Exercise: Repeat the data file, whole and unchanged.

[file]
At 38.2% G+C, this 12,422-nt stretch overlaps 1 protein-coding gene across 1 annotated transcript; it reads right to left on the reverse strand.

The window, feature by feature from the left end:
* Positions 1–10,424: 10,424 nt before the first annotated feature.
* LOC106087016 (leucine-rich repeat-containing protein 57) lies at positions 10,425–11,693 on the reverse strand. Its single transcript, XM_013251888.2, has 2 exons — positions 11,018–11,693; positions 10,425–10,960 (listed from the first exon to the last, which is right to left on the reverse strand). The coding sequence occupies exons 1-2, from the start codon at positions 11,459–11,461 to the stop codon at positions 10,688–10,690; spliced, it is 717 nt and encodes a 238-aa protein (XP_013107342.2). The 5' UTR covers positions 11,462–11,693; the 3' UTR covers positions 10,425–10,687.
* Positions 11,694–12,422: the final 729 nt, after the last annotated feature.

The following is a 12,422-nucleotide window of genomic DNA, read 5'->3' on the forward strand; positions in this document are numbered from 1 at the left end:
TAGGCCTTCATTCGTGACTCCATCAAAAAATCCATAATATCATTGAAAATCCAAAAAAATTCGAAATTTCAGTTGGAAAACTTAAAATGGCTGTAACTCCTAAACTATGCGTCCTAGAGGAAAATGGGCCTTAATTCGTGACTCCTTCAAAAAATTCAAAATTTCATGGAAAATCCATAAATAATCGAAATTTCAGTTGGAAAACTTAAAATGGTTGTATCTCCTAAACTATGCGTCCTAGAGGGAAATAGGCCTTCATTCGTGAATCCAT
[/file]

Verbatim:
At 38.2% G+C, this 12,422-nt stretch overlaps 1 protein-coding gene across 1 annotated transcript; it reads right to left on the reverse strand.

The window, feature by feature from the left end:
* Positions 1–10,424: 10,424 nt before the first annotated feature.
* LOC106087016 (leucine-rich repeat-containing protein 57) lies at positions 10,425–11,693 on the reverse strand. Its single transcript, XM_013251888.2, has 2 exons — positions 11,018–11,693; positions 10,425–10,960 (listed from the first exon to the last, which is right to left on the reverse strand). The coding sequence occupies exons 1-2, from the start codon at positions 11,459–11,461 to the stop codon at positions 10,688–10,690; spliced, it is 717 nt and encodes a 238-aa protein (XP_013107342.2). The 5' UTR covers positions 11,462–11,693; the 3' UTR covers positions 10,425–10,687.
* Positions 11,694–12,422: the final 729 nt, after the last annotated feature.

The following is a 12,422-nucleotide window of genomic DNA, read 5'->3' on the forward strand; positions in this document are numbered from 1 at the left end:
TAGGCCTTCATTCGTGACTCCATCAAAAAATCCATAATATCATTGAAAATCCAAAAAAATTCGAAATTTCAGTTGGAAAACTTAAAATGGCTGTAACTCCTAAACTATGCGTCCTAGAGGAAAATGGGCCTTAATTCGTGACTCCTTCAAAAAATTCAAAATTTCATGGAAAATCCATAAATAATCGAAATTTCAGTTGGAAAACTTAAAATGGTTGTATCTCCTAAACTATGCGTCCTAGAGGGAAATAGGCCTTCATTCGTGAATCCAT